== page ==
Since ALA in January 1998, AACR Review Group 1 has been working on the redefinition of "serial" according to Model B.  A "working draft" was sent to a large number of individuals for comment.  A relatively small number of comments have been received, largely in favor of the definition, however, none were wildly enthusiastic.  Those commenting noted the problems with loose-leafs, the potential difficulty of determining what is a serial and what is a monograph, and, in one case, a desire for a more rapid move to Model C.  The basic problems with Model B are twofold: 1) by removing the requirement for numbering and successive parts, key differentiating characteristics for traditional print serials, it may be difficult to distinguish monographs from serials; and 2) by retaining the requirement for the intention to be continued indefinitely, we impose a distinction on publications such as loose-leafs and databases that is difficult to make and serves little purpose. Thus, we feel that Model B is not even a workable short-term solution. Furthermore, we don't believe that we have the luxury of implementing one solution with the idea of moving towards another, given that any change will be disruptive and will take time.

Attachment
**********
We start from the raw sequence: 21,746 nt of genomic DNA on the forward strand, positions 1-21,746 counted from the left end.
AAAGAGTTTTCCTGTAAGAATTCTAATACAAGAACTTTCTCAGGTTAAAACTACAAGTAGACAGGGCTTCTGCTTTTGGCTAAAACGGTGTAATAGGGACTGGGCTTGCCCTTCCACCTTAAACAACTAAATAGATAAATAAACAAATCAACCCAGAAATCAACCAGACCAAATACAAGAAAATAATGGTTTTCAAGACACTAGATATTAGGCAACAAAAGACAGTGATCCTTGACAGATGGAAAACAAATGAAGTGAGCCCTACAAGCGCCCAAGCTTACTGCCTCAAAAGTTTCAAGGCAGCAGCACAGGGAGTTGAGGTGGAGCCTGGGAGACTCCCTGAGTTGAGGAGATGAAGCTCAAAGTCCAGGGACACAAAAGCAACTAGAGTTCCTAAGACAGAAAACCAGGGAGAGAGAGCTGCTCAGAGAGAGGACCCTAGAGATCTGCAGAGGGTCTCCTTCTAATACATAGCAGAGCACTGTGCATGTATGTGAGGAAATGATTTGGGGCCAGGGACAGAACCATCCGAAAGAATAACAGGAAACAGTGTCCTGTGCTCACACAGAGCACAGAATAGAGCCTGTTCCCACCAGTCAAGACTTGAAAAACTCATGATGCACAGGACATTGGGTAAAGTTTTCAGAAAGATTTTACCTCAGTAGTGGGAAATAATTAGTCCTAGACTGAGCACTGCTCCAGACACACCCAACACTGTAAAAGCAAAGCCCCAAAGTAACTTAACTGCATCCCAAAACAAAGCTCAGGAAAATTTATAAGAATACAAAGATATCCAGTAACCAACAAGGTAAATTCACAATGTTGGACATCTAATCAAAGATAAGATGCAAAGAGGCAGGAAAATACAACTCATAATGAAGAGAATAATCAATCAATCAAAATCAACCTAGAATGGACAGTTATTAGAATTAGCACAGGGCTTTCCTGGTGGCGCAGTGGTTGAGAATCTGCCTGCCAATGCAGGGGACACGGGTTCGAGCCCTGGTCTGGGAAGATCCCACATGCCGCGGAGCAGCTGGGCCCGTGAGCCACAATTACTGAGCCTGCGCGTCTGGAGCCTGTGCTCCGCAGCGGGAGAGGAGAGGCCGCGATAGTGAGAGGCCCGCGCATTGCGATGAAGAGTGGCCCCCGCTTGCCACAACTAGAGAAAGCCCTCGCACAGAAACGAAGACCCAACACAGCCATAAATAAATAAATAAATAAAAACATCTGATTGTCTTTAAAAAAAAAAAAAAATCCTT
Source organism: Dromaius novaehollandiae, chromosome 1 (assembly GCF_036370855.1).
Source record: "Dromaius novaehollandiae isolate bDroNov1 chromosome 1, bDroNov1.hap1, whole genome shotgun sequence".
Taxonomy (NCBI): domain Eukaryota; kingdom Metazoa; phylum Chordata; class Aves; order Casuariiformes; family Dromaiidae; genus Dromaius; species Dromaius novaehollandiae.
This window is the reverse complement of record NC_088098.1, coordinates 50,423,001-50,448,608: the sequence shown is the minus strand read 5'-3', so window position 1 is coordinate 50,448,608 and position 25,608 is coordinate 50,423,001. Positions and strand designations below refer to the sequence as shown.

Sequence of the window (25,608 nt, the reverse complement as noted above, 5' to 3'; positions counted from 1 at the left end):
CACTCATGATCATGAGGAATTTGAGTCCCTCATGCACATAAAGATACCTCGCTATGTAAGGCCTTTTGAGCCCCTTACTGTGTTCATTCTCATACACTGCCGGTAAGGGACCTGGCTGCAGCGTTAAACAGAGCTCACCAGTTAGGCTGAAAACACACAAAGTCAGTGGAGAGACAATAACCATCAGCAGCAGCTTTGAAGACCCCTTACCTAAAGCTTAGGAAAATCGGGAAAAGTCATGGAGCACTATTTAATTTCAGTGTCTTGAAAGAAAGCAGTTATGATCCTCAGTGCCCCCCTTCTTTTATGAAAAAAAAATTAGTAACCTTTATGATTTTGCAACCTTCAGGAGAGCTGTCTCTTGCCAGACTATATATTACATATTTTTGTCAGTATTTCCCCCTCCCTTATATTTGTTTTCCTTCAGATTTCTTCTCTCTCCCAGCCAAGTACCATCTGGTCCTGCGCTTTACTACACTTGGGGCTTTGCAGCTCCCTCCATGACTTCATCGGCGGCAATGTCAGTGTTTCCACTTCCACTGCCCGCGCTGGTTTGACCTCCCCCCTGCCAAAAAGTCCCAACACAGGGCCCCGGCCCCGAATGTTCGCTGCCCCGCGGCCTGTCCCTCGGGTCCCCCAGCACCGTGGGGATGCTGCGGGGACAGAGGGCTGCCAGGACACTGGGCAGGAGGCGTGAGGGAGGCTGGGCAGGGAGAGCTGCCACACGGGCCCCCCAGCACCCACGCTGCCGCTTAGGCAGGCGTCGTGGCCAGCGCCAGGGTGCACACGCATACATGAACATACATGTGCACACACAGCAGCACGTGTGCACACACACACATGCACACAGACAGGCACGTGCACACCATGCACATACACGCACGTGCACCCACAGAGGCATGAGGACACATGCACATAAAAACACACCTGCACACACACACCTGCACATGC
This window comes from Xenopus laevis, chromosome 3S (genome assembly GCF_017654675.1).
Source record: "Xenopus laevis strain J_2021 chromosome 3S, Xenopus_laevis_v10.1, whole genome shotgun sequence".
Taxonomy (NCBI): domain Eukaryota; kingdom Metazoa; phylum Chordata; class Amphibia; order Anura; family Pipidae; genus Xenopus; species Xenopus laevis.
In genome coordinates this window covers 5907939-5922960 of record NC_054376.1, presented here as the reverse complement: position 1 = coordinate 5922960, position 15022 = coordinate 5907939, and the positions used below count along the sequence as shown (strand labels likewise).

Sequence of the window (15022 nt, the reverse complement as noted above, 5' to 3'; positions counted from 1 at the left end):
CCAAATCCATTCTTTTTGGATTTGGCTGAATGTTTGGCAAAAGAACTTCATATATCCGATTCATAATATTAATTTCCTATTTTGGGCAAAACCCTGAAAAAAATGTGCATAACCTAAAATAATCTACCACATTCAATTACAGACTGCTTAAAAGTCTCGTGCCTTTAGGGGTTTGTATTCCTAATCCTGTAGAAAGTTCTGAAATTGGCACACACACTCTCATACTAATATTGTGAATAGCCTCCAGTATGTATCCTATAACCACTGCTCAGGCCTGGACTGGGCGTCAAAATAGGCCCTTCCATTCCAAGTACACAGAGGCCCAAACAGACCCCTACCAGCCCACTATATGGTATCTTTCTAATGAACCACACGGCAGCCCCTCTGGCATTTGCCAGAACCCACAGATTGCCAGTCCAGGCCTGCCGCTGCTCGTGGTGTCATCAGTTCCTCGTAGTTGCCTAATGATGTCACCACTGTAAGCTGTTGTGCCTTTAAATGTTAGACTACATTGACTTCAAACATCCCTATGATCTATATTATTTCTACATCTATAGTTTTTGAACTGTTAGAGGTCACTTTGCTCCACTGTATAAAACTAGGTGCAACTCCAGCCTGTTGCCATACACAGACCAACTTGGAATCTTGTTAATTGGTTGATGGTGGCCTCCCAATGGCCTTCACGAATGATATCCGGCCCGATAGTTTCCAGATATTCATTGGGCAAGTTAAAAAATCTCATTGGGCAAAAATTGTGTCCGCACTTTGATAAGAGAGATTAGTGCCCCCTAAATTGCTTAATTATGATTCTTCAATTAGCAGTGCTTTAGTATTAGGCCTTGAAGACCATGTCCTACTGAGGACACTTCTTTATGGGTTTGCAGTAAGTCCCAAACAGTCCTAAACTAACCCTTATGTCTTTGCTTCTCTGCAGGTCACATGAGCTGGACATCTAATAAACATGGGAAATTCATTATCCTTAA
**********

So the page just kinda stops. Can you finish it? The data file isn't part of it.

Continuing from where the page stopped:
Loose-leafs are particularly problematic under Model B and Ann Sitkin (Harvard) has formed a small group of experts to review the ramifications of incorporating at least some loose-leafs within the Model B definition of serial. Loose-leaf catalogers cannot see any benefit in having to distinguish loose-leafs that are intended to be continued indefinitely from those that aren't.  In fact, this is a category of material for which one cannot make that distinction, at least not easily, because publication patterns for loose-leafs differ from both monographs and serials.  Thinking about the similar difficulties in determining intention to continue indefinitely for many electronic publications also makes us wish for a more rapid move to a different, more reasonable approach.